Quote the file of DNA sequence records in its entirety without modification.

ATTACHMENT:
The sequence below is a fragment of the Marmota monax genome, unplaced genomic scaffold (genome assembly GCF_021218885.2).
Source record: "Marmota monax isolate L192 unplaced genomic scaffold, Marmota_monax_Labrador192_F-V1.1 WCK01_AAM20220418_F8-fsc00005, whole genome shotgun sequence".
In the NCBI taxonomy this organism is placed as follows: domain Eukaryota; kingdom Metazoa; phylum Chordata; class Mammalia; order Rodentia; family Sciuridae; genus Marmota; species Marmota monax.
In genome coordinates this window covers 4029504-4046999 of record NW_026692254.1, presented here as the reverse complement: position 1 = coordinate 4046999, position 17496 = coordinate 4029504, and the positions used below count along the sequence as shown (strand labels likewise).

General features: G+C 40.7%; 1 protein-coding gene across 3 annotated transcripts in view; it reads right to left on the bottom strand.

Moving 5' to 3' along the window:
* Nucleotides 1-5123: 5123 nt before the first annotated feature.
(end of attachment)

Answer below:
The sequence below is a fragment of the Marmota monax genome, unplaced genomic scaffold (genome assembly GCF_021218885.2).
Source record: "Marmota monax isolate L192 unplaced genomic scaffold, Marmota_monax_Labrador192_F-V1.1 WCK01_AAM20220418_F8-fsc00005, whole genome shotgun sequence".
In the NCBI taxonomy this organism is placed as follows: domain Eukaryota; kingdom Metazoa; phylum Chordata; class Mammalia; order Rodentia; family Sciuridae; genus Marmota; species Marmota monax.
In genome coordinates this window covers 4029504-4046999 of record NW_026692254.1, presented here as the reverse complement: position 1 = coordinate 4046999, position 17496 = coordinate 4029504, and the positions used below count along the sequence as shown (strand labels likewise).

General features: G+C 40.7%; 1 protein-coding gene across 3 annotated transcripts in view; it reads right to left on the bottom strand.

Moving 5' to 3' along the window:
* Nucleotides 1-5123: 5123 nt before the first annotated feature.